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J. B. Jones, A Rebel War Clerk's Diary, chapter 3 (search)
ged, however, from the marshy district, and then beheld the vast cotton-fields, now mostly planted in corn. A good idea. And the grain crops look well. The corn, in one day, seems to have grown ten inches. In the afternoon we were whisked into Georgia, and the face of the country, as well as the color of the soil, reminded me of some parts of France between Dieppe and Rouen. No doubt the grape could be profitably cultivated here. The corn seems to have grown a foot since morning. May 14 The weather is very warm. Day before yesterday the wheat was only six or eight inches high. To-day it is two or three feet in height, headed, and almost ripe for the scythe. At every station [where I can write a little] we see crowds of men, and women, and boys; and during our pauses some of the passengers, often clergymen, and not unfrequently Northern born, address them in soul-stirring strains of patriotic eloquence. If Uncle Abe don't find subjugation of this country, and of su
J. B. Jones, A Rebel War Clerk's Diary, chapter 15 (search)
in their regiments. This Crow, a Marylander, keeps a little black-board hung up and notes with chalk all the regiments that go down the Peninsula. To-day, I saw a man whom I suspected to be a Yankee spy, copy with his pencil the list of regiments; and when I demanded his purpose, he seemed confused. This is the kind of information Gen. McClellan can afford to pay for very liberally. I drew the Provost Marshal's attention to this matter, and he ordered a discontinuance of the practice. May 14 Our army has fallen back to within four miles of Richmond. Much anxiety is felt for the fate of the city. Is there no turning point in this long lane of downward progress? Truly it may be said, our affairs at this moment are in a critical condition. I trust in God, and the chivalry and patriotism of the South in the field. The enemy's fleet of gun-boats are ascending James River, and the obstructions are not completed. We have but one or two casemated guns in battery, but we hav
J. B. Jones, A Rebel War Clerk's Diary, chapter 27 (search)
ing false reports, and is now convinced Hooker met with a most crushing defeat. It is rumored the enemy are disembarking troops at the White House, York River. If this be so, it is to prevent reinforcements being sent to Lee. The Governor of Alabama declares that Mobile is neglected, and says he will continue to protest against the failure of the government to make adequate preparations for the defense of the city. I saw Gen. Wise to-day. He seems weather-beaten, but hardy. May 14 We have been beaten in an engagement near Jackson, Miss., 4000 retiring before 10,000. This is a dark cloud over the hopes of patriots, for Vicksburg is seriously endangered. Its fall would be the worst blow we have yet received. Papers from New York and Philadelphia assert most positively, and with circumstantiality, that Hooker recrossed the Rappahannock since the battle, and is driving Lee toward Richmond, with which his communications have been interrupted. But this is not all:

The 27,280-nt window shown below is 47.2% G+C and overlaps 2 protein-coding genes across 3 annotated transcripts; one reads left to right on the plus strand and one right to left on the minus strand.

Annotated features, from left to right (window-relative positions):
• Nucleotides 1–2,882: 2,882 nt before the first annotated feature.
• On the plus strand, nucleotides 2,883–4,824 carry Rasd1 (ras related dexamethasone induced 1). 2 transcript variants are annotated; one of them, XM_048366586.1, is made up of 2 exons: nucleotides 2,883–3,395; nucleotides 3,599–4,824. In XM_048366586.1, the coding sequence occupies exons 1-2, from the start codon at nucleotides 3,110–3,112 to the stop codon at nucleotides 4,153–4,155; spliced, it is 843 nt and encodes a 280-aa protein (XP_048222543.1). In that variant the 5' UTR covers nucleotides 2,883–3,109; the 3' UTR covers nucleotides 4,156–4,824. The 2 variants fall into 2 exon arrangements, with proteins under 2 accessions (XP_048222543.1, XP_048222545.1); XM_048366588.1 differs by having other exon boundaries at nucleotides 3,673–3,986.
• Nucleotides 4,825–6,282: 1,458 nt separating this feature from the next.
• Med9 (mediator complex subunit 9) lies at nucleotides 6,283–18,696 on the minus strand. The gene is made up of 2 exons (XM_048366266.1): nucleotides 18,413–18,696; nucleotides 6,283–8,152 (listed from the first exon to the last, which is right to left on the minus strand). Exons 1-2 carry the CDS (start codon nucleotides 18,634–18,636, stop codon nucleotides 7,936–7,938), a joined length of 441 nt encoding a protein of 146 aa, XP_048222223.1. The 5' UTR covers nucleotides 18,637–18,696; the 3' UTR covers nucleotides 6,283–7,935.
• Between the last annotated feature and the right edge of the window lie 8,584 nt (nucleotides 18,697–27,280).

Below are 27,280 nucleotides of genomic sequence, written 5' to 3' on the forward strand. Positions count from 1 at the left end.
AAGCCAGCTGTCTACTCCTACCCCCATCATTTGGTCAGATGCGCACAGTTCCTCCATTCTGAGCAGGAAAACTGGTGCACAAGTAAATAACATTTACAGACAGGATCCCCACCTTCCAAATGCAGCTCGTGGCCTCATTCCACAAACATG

J. B. Jones, A Rebel War Clerk's Diary, chapter 39 (search)
he present government. And how could any of its members escape? Only in disguise. This is the time to try the nerves of the President and his counselors! Gen. Bragg is very distasteful to many officers of the army; and the croakers and politicians would almost be willing to see the government go to pieces, to get rid of the President and his cabinet. Some of the members of Congress are anxious to get away, and the Examiner twits them for their cowardice. They will stay, probably. May 14 Warm, with alternate sunshine and showers. With the dawn recommenced the heavy boom of cannon down the river. It was rumored this morning that our right wing at Drewry's Bluff had been flanked, but no official information has been received of the progress of the fight. I saw a long line of ambulances going in that direction. To-day it is understood that the battle of Petersburg will be fought by Beauregard, if he be not withheld from attacking the enemy by orders from Richmond.
J. B. Jones, A Rebel War Clerk's Diary, chapter 40 (search)
nt points; and a dispatch from Gen. Lee says they resulted favorably to our arms. A dispatch from Gen. Johnston says his men are in good plight, after combats enough to make a battle, in all of which the enemy suffered most. The local troops (Custis's battalion, etc.) were ordered out today. I have not understood to what point they were ordered; but it indicates the imminency of a battle. Lee has not less than 80,000 men — veterans. I saw, to day, Gen. Beauregard's plan, dated May 14th. It was addressed to Gen. Bragg, Commanding Confederate States armies. He suggested the falling back on the defenses of Richmond, and detaching 15,000 to the south side to crush or drive away Butler. He would then not only return the 15,000 to the north side, but bring over 25,000 additional to crush Grant. This scheme was rejected by Bragg on the 19th, after consultation with the President and the Secretary: the latter indorsing his concurrence in the rejection, the President not co